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WV Democrats to meet with EPA, Obama administration

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West Virginia Democrats say they're tired of energy policies handed down from the Obama administration that hurt the coal industry.

Now a group made up of lawmakers, party officials and others will soon head to Washington, D.C., to meet with officials from the Environmental Protection Agency and the Obama administration. West Virginia Democratic Party Chairman Larry Puccio said at a July 24 news conference that 15-17 people will travel to the nation's capital Aug. 1 in an attempt to "put a face on the problem."

"We believe our mission has to be is we have to convince the EPA and the administration to not only put a face on the problem that we're dealing with down here, but families with the problems we're dealing with down here and community problems," said Delegate Mike Caputo, D-Marion, and member of the United Mine Workers of America. "I don't think that people are really seeing the devastation of these new EPA regulations; what it's going to cause downstream to our communities."

Caputo said the EPA and Obama administration need to be aware of what could happen to West Virginia if the coal industry should die. He used McDowell County as an example.

"We can just look in Southern West Virginia and see what happened when coal mining left McDowell County," Caputo said. "The people left McDowell County, the businesses left McDowell County. If we don't have some reasonable regulation and some reasonable discussion about what could happen here, that could happen all across West Virginia."

Senate President Jeff Kessler, D-Marshall, said he is hopeful the delegation can help EPA and administration officials understand the importance of coal and energy to West Virginia.

"We need to have an energy policy that includes all of the above, and that includes coal," Kessler said. "Coal has been an important component in the fabric of our state, of our communities, of our jobs and of our tax base. We need to make sure the message is heard, loud and clear, that coal does keep on the lights in this state, in this country, in this region and our communities."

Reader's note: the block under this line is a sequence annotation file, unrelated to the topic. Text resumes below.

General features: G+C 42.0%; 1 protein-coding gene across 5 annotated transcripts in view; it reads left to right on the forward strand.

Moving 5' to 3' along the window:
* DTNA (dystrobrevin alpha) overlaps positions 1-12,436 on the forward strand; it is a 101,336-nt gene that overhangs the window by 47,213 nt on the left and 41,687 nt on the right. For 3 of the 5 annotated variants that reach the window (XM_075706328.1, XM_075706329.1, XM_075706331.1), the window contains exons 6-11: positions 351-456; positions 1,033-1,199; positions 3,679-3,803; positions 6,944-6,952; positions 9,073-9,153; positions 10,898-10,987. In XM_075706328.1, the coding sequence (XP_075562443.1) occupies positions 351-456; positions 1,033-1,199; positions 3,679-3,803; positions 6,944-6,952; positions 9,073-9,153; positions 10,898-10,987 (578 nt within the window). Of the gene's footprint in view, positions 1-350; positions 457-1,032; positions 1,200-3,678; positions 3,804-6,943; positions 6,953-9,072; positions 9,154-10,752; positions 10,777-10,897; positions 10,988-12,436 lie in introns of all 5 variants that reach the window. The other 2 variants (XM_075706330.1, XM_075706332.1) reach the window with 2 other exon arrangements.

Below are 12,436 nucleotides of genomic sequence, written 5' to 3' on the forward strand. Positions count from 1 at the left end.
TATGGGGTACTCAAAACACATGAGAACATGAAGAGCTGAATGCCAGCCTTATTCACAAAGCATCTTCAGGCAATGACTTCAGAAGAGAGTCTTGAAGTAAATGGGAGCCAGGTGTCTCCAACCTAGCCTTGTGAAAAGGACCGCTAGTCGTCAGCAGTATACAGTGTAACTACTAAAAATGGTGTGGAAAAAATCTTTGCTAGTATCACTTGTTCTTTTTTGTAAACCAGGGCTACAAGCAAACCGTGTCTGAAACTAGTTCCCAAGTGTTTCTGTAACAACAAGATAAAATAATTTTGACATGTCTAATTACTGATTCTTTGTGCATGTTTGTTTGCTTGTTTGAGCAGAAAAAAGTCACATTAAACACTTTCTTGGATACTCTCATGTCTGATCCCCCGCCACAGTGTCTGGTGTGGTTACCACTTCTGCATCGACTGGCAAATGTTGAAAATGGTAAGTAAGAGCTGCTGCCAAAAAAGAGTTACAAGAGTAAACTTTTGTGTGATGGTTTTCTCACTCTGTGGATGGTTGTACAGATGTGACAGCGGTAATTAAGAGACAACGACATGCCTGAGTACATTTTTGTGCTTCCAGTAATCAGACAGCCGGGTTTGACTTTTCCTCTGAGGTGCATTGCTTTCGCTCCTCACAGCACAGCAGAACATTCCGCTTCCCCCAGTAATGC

Puccio touted the news conference as bipartisan; however only two Republican lawmakers were in attendance. West Virginia Republican Party Chairman Conrad Lucas issued a statement after the news conference, calling the event "disingenuous."

"Press conferences are a way for Democrats to distract from key issues and their steadfast support of anti-coal policies." Lucas said. "But, facts are facts. The party of Obama and his endorsers who stood at the governor's office today have done everything possible to destroy the coal industry, raise energy prices, allow the government to take over health care and weaken our nation."

Puccio said he welcomed Republicans to the news conference, but no Republicans would be making the trip.

"This is not about politics, it's about people, and we're very serious about that," he said. "We're looking at jobs and feeding families. We'll let the people in Washington worry about politics."

West Virginia Chamber of Commerce President Steve Roberts was on-hand at the news conference and blasted Obama for a series of policies he says have hurt business. From banking regulations to the Affordable Care Act, Obama has implemented policies that are not helping the economy, Roberts said.

"I think its very appropriate that many of you in this room are concerned about this issue because I'm hopeful that the Obama administration will listen to many of you who are Democrats," Roberts said. "On many issues, the Obama administration has not been listening to those who would like to create jobs and create a good, economic life for the working people of our nation."

The delegation of about 15 people will leave Aug. 1, and Puccio said all who attend will pay their own way. 

Puccio said the dates and schedules for the meetings are still being worked out, but he expected the group to meet with individuals from both the EPA and the Obama administration.

He said West Virginia's Congressional delegation had been "working very diligently to support the families of West Virginia."

"We as a party and as Democratic leadership truly believe they need to hear from us," Puccio said. "We're on the front lines helping families day in and day out to support jobs in West Virginia, and that's nothing new."

Gov. Earl Ray Tomblin, who was unable to attend the news conference because he was not in the state, issued a statement, saying the Obama administration's most recent directive to the EPA was another attempt "to end the use of coal as we know it."

"Not only will this proposed regulation devastate West Virginia and the region by eliminating jobs for our citizens, it would unnecessarily increase the cost of power across the nation," Tomblin said in the statement. "West Virginians will not stand for it.

"This latest announcement is yet another example of the inappropriate use of regulatory authority to set policy for our country."